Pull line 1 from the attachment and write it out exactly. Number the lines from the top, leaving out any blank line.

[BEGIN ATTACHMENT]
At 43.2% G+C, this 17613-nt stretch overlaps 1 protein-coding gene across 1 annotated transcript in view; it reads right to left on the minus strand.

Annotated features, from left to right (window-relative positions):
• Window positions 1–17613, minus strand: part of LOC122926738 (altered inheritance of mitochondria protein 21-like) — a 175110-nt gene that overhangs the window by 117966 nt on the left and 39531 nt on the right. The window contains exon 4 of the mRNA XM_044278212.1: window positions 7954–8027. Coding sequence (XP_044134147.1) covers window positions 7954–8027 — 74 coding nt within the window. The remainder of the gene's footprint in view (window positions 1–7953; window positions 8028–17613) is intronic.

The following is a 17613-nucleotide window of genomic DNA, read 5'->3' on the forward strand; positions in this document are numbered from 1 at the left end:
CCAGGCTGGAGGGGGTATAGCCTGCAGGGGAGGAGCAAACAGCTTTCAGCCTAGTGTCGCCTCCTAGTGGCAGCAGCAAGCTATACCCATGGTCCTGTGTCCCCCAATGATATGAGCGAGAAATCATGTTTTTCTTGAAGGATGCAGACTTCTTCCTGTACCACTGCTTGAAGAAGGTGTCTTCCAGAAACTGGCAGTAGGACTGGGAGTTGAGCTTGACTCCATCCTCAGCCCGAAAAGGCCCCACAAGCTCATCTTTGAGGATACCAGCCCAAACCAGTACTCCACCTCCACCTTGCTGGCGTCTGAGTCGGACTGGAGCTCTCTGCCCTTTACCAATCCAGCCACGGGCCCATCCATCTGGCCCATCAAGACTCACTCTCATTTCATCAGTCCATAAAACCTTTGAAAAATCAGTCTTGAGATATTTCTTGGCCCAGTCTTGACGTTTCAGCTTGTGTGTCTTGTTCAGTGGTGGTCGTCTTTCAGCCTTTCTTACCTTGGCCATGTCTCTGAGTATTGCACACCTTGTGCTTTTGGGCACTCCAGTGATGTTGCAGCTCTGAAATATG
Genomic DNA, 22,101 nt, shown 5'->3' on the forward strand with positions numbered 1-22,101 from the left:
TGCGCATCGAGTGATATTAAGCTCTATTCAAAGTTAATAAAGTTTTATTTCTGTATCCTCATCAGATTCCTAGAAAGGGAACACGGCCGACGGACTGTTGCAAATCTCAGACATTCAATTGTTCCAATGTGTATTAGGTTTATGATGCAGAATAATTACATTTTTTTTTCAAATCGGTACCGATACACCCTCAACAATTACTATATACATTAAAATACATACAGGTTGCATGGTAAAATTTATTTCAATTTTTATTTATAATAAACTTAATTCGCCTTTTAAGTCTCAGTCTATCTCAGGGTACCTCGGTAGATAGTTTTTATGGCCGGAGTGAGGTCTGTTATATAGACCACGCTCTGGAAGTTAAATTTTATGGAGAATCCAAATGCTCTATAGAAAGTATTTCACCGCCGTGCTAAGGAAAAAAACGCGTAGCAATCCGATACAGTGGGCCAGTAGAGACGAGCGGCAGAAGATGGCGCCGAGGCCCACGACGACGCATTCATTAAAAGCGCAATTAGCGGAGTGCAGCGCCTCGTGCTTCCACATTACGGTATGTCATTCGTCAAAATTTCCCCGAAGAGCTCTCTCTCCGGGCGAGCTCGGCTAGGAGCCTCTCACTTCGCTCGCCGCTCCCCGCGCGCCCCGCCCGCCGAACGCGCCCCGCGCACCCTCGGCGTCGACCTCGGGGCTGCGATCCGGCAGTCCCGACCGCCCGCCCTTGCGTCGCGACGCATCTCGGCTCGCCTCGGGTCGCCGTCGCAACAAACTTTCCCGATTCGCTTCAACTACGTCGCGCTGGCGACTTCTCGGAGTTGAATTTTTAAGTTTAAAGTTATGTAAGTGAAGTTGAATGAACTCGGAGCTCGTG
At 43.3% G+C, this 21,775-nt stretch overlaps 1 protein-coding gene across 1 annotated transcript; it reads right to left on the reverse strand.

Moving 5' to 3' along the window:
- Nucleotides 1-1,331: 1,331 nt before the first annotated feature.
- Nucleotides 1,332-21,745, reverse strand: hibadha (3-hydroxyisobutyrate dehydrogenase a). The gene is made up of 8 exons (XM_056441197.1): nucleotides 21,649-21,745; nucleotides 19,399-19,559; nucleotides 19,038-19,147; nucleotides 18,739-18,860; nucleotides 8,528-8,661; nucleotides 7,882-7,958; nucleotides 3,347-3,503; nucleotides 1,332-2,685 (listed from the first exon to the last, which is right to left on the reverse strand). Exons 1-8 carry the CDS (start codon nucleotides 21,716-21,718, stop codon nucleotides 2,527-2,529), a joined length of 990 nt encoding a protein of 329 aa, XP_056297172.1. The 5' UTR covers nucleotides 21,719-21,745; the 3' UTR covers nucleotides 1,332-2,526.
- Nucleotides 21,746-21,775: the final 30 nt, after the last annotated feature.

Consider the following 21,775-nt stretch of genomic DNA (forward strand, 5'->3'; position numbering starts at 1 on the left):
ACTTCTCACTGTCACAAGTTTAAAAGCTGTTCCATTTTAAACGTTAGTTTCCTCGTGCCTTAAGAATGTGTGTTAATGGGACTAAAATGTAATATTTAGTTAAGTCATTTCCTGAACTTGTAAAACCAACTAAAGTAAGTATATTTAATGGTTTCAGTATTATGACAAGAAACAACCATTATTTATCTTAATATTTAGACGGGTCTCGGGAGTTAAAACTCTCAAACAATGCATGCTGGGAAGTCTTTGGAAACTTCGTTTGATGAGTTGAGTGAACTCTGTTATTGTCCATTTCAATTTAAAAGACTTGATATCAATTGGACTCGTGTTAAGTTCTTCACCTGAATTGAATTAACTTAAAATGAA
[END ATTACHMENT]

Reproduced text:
At 43.2% G+C, this 17613-nt stretch overlaps 1 protein-coding gene across 1 annotated transcript in view; it reads right to left on the minus strand.